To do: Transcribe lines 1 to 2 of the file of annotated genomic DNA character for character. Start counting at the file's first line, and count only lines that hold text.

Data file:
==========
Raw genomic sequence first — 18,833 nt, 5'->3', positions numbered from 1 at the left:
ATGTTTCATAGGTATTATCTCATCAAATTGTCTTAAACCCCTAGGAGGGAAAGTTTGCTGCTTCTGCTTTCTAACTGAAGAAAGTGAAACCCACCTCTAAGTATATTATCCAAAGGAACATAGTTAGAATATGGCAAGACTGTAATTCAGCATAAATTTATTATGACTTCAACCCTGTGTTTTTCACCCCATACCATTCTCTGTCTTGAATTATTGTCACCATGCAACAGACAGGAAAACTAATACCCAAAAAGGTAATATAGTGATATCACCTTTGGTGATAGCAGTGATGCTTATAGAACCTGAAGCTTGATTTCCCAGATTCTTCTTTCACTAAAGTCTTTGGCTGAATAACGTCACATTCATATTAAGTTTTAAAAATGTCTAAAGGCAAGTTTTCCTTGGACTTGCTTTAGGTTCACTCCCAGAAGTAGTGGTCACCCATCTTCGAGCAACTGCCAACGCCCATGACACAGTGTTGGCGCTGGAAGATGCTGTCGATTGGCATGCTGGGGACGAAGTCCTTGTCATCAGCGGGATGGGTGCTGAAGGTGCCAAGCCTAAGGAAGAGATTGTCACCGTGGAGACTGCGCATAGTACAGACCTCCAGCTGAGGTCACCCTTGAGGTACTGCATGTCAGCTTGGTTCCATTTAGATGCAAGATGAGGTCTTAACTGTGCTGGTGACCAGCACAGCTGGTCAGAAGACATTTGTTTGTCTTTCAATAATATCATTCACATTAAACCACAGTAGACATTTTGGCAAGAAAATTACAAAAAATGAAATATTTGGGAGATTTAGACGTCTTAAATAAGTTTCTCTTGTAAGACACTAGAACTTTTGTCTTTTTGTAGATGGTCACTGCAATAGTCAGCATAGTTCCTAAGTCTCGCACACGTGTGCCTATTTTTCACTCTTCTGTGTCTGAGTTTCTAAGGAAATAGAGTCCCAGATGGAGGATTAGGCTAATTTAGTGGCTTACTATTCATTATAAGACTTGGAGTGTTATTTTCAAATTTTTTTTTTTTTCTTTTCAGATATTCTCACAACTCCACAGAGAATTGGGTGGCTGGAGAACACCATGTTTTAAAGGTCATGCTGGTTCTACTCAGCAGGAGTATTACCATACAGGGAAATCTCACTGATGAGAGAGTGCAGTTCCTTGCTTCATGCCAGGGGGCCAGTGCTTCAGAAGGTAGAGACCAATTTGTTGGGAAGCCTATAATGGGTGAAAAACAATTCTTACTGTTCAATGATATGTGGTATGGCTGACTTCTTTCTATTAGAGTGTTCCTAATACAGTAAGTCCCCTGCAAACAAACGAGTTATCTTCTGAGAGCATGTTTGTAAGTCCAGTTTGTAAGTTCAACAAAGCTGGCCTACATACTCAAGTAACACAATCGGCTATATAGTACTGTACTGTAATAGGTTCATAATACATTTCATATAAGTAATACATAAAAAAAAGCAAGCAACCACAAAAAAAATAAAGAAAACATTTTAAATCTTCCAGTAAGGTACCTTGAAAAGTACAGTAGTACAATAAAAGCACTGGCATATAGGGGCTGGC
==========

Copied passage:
Raw genomic sequence first — 18,833 nt, 5'->3', positions numbered from 1 at the left:
ATGTTTCATAGGTATTATCTCATCAAATTGTCTTAAACCCCTAGGAGGGAAAGTTTGCTGCTTCTGCTTTCTAACTGAAGAAAGTGAAACCCACCTCTAAGTATATTATCCAAAGGAACATAGTTAGAATATGGCAAGACTGTAATTCAGCATAAATTTATTATGACTTCAACCCTGTGTTTTTCACCCCATACCATTCTCTGTCTTGAATTATTGTCACCATGCAACAGACAGGAAAACTAATACCCAAAAAGGTAATATAGTGATATCACCTTTGGTGATAGCAGTGATGCTTATAGAACCTGAAGCTTGATTTCCCAGATTCTTCTTTCACTAAAGTCTTTGGCTGAATAACGTCACATTCATATTAAGTTTTAAAAATGTCTAAAGGCAAGTTTTCCTTGGACTTGCTTTAGGTTCACTCCCAGAAGTAGTGGTCACCCATCTTCGAGCAACTGCCAACGCCCATGACACAGTGTTGGCGCTGGAAGATGCTGTCGATTGGCATGCTGGGGACGAAGTCCTTGTCATCAGCGGGATGGGTGCTGAAGGTGCCAAGCCTAAGGAAGAGATTGTCACCGTGGAGACTGCGCATAGTACAGACCTCCAGCTGAGGTCACCCTTGAGGTACTGCATGTCAGCTTGGTTCCATTTAGATGCAAGATGAGGTCTTAACTGTGCTGGTGACCAGCACAGCTGGTCAGAAGACATTTGTTTGTCTTTCAATAATATCATTCACATTAAACCACAGTAGACATTTTGGCAAGAAAATTACAAAAAATGAAATATTTGGGAGATTTAGACGTCTTAAATAAGTTTCTCTTGTAAGACACTAGAACTTTTGTCTTTTTGTAGATGGTCACTGCAATAGTCAGCATAGTTCCTAAGTCTCGCACACGTGTGCCTATTTTTCACTCTTCTGTGTCTGAGTTTCTAAGGAAATAGAGTCCCAGATGGAGGATTAGGCTAATTTAGTGGCTTACTATTCATTATAAGACTTGGAGTGTTATTTTCAAATTTTTTTTTTTTTCTTTTCAGATATTCTCACAACTCCACAGAGAATTGGGTGGCTGGAGAACACCATGTTTTAAAGGTCATGCTGGTTCTACTCAGCAGGAGTATTACCATACAGGGAAATCTCACTGATGAGAGAGTGCAGTTCCTTGCTTCATGCCAGGGGGCCAGTGCTTCAGAAGGTAGAGACCAATTTGTTGGGAAGCCTATAATGGGTGAAAAACAATTCTTACTGTTCAATGATATGTGGTATGGCTGACTTCTTTCTATTAGAGTGTTCCTAATACAGTAAGTCCCCTGCAAACAAACGAGTTATCTTCTGAGAGCATGTTTGTAAGTCCAGTTTGTAAGTTCAACAAAGCTGGCCTACATACTCAAGTAACACAATCGGCTATATAGTACTGTACTGTAATAGGTTCATAATACATTTCATATAAGTAATACATAAAAAAAAGCAAGCAACCACAAAAAAAATAAAGAAAACATTTTAAATCTTCCAGTAAGGTACCTTGAAAAGTACAGTAGTACAATAAAAGCACTGGCATATAGGGGCTGGC